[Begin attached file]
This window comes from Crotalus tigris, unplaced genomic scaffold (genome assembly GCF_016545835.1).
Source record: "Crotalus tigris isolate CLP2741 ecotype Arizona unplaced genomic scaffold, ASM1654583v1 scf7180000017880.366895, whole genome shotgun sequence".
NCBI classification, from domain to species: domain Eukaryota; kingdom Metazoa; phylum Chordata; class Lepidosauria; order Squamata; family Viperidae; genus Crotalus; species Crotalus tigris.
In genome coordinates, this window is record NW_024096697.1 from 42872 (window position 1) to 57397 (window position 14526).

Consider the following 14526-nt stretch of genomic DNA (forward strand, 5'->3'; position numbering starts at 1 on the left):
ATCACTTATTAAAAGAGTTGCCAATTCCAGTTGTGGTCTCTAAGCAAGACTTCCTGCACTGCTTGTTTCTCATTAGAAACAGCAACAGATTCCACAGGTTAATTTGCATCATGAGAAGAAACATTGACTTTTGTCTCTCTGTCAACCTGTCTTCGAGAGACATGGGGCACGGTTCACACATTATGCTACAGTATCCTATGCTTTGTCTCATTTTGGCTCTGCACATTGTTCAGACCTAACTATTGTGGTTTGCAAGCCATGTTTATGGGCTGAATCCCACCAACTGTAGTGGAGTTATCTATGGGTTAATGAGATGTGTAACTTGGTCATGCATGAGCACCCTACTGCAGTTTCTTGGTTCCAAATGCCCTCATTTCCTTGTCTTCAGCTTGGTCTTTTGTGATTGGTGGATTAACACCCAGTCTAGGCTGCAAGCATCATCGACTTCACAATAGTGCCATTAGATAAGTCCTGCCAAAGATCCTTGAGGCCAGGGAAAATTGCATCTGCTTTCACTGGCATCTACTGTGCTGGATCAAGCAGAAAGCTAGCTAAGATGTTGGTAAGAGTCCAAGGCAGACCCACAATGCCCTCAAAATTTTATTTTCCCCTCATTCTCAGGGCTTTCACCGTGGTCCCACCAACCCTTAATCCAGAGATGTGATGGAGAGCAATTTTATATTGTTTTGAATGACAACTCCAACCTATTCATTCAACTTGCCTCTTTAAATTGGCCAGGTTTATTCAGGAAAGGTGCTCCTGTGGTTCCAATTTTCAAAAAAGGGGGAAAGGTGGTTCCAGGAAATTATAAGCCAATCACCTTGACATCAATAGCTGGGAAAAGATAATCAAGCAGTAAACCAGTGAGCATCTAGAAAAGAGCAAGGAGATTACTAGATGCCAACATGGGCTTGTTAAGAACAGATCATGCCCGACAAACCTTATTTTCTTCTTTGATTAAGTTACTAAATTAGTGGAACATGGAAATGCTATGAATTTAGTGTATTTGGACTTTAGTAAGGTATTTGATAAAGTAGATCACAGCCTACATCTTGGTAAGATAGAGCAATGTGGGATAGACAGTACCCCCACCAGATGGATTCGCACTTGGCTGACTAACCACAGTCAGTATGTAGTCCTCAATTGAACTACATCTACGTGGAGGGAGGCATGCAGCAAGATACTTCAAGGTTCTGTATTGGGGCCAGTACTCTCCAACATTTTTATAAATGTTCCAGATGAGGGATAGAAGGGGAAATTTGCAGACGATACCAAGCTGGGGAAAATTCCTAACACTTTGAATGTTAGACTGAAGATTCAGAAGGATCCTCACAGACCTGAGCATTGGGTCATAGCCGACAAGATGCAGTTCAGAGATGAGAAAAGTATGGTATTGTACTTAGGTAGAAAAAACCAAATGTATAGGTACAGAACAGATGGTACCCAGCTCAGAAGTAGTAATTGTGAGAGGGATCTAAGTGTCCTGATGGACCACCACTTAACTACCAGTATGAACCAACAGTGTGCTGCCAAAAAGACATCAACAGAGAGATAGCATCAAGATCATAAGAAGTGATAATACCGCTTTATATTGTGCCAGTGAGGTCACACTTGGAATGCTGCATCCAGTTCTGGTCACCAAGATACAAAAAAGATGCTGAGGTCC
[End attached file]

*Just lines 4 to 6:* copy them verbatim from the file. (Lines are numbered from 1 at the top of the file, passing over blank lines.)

In genome coordinates, this window is record NW_024096697.1 from 42872 (window position 1) to 57397 (window position 14526).

Consider the following 14526-nt stretch of genomic DNA (forward strand, 5'->3'; position numbering starts at 1 on the left):
ATCACTTATTAAAAGAGTTGCCAATTCCAGTTGTGGTCTCTAAGCAAGACTTCCTGCACTGCTTGTTTCTCATTAGAAACAGCAACAGATTCCACAGGTTAATTTGCATCATGAGAAGAAACATTGACTTTTGTCTCTCTGTCAACCTGTCTTCGAGAGACATGGGGCACGGTTCACACATTATGCTACAGTATCCTATGCTTTGTCTCATTTTGGCTCTGCACATTGTTCAGACCTAACTATTGTGGTTTGCAAGCCATGTTTATGGGCTGAATCCCACCAACTGTAGTGGAGTTATCTATGGGTTAATGAGATGTGTAACTTGGTCATGCATGAGCACCCTACTGCAGTTTCTTGGTTCCAAATGCCCTCATTTCCTTGTCTTCAGCTTGGTCTTTTGTGATTGGTGGATTAACACCCAGTCTAGGCTGCAAGCATCATCGACTTCACAATAGTGCCATTAGATAAGTCCTGCCAAAGATCCTTGAGGCCAGGGAAAATTGCATCTGCTTTCACTGGCATCTACTGTGCTGGATCAAGCAGAAAGCTAGCTAAGATGTTGGTAAGAGTCCAAGGCAGACCCACAATGCCCTCAAAATTTTATTTTCCCCTCATTCTCAGGGCTTTCACCGTGGTCCCACCAACCCTTAATCCAGAGATGTGATGGAGAGCAATTTTATATTGTTTTGAATGACAACTCCAACCTATTCATTCAACTTGCCTCTTTAAATTGGCCAGGTTTATTCAGGAAAGGTGCTCCTGTGGTTCCAATTTTCAAAAAAGGGGGAAAGGTGGTTCCAGGAAATTATAAGCCAATCACCTTGACATCAATAGCTGGGAAAAGATAATCAAGCAGTAAACCAGTGAGCATCTAGAAAAGAGCAAGGAGATTACTAGATGCCAACATGGGCTTGTTAAGAACAGATCATGCCCGACAAACCTTATTTTCTTCTTTGATTAAGTTACTAAATTAGTGGAACATGGAAATGCTATGAATTTAGTGTATTTGGACTTTAGTAAGGTATTTGATAAAGTAGATCACAGCCTACATCTTGGTAAGATAGAGCAATGTGGGATAGACAGTACCCCCACCAGATGGATTCGCACTTGGCTGACTAACCACAGTCAGTATGTAGTCCTCAATTGAACTACATCTACGTGGAGGGAGGCATGCAGCAAGATACTTCAAGGTTCTGTATTGGGGCCAGTACTCTCCAACATTTTTATAAATGTTCCAGATGAGGGATAGAAGGGGAAATTTGCAGACGATACCAAGCTGGGGAAAATTCCTAACACTTTGAATGTTAGACTGAAGATTCAGAAGGATCCTCACAGACCTGAGCATTGGGTCATAGCCGACAAGATGCAGTTCAGAGATGAGAAAAGTATGGTATTGTACTTAGGTAGAAAAAACCAAATGTATAGGTACAGAACAGATGGTACCCAGCTCAGAAGTAGTAATTGTGAGAGGGATCTAAGTGTCCTGATGGACCACCACTTAACTACCAGTATGAACCAACAGTGTGCTGCCAAAAAGACATCAACAGAGAGATAGCATCAAGATCATAAGAAGTGATAATACCGCTTTATATTGTGCCAGTGAGGTCACACTTGGAATGCTGCATCCAGTTCTGGTCACCAAGATACAAAAAAGATGCTGAGGTCC